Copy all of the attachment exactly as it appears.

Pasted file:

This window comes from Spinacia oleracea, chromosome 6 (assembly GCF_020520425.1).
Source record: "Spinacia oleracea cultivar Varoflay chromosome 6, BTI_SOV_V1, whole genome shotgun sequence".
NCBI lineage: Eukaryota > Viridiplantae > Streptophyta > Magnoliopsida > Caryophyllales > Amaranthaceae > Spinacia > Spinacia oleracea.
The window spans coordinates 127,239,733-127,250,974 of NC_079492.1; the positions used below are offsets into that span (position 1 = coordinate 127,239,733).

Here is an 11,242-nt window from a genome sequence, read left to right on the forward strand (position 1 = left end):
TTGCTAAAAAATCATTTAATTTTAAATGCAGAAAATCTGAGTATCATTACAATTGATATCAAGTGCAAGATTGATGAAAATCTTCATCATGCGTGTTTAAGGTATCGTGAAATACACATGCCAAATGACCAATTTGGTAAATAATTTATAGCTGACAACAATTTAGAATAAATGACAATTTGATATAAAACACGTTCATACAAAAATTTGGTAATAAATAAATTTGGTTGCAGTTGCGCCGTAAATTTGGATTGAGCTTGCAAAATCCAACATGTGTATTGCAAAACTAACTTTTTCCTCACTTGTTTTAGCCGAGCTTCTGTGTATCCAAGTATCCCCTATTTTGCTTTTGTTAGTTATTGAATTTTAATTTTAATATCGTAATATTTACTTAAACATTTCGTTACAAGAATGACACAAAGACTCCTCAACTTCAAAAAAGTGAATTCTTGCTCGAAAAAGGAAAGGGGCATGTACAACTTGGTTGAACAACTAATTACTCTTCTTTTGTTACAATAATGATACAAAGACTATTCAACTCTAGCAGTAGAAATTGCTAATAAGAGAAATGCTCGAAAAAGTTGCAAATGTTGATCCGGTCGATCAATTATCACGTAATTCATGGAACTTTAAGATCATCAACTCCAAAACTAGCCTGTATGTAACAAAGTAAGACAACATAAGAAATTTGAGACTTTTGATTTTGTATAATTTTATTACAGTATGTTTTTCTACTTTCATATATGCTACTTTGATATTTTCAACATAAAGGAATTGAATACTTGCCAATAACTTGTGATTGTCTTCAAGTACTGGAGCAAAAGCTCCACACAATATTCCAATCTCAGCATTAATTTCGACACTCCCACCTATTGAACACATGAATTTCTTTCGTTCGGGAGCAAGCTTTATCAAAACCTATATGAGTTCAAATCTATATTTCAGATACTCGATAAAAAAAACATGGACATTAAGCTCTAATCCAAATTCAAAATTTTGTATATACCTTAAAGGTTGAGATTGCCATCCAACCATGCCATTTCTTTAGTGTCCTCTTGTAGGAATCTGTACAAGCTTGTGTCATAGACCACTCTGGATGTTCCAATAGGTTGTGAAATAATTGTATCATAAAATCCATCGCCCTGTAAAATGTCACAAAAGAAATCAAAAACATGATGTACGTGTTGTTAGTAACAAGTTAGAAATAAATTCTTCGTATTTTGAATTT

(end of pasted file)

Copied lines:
This window comes from Spinacia oleracea, chromosome 6 (assembly GCF_020520425.1).
Source record: "Spinacia oleracea cultivar Varoflay chromosome 6, BTI_SOV_V1, whole genome shotgun sequence".
NCBI lineage: Eukaryota > Viridiplantae > Streptophyta > Magnoliopsida > Caryophyllales > Amaranthaceae > Spinacia > Spinacia oleracea.
The window spans coordinates 127,239,733-127,250,974 of NC_079492.1; the positions used below are offsets into that span (position 1 = coordinate 127,239,733).

Here is an 11,242-nt window from a genome sequence, read left to right on the forward strand (position 1 = left end):
TTGCTAAAAAATCATTTAATTTTAAATGCAGAAAATCTGAGTATCATTACAATTGATATCAAGTGCAAGATTGATGAAAATCTTCATCATGCGTGTTTAAGGTATCGTGAAATACACATGCCAAATGACCAATTTGGTAAATAATTTATAGCTGACAACAATTTAGAATAAATGACAATTTGATATAAAACACGTTCATACAAAAATTTGGTAATAAATAAATTTGGTTGCAGTTGCGCCGTAAATTTGGATTGAGCTTGCAAAATCCAACATGTGTATTGCAAAACTAACTTTTTCCTCACTTGTTTTAGCCGAGCTTCTGTGTATCCAAGTATCCCCTATTTTGCTTTTGTTAGTTATTGAATTTTAATTTTAATATCGTAATATTTACTTAAACATTTCGTTACAAGAATGACACAAAGACTCCTCAACTTCAAAAAAGTGAATTCTTGCTCGAAAAAGGAAAGGGGCATGTACAACTTGGTTGAACAACTAATTACTCTTCTTTTGTTACAATAATGATACAAAGACTATTCAACTCTAGCAGTAGAAATTGCTAATAAGAGAAATGCTCGAAAAAGTTGCAAATGTTGATCCGGTCGATCAATTATCACGTAATTCATGGAACTTTAAGATCATCAACTCCAAAACTAGCCTGTATGTAACAAAGTAAGACAACATAAGAAATTTGAGACTTTTGATTTTGTATAATTTTATTACAGTATGTTTTTCTACTTTCATATATGCTACTTTGATATTTTCAACATAAAGGAATTGAATACTTGCCAATAACTTGTGATTGTCTTCAAGTACTGGAGCAAAAGCTCCACACAATATTCCAATCTCAGCATTAATTTCGACACTCCCACCTATTGAACACATGAATTTCTTTCGTTCGGGAGCAAGCTTTATCAAAACCTATATGAGTTCAAATCTATATTTCAGATACTCGATAAAAAAAACATGGACATTAAGCTCTAATCCAAATTCAAAATTTTGTATATACCTTAAAGGTTGAGATTGCCATCCAACCATGCCATTTCTTTAGTGTCCTCTTGTAGGAATCTGTACAAGCTTGTGTCATAGACCACTCTGGATGTTCCAATAGGTTGTGAAATAATTGTATCATAAAATCCATCGCCCTGTAAAATGTCACAAAAGAAATCAAAAACATGATGTACGTGTTGTTAGTAACAAGTTAGAAATAAATTCTTCGTATTTTGAATTT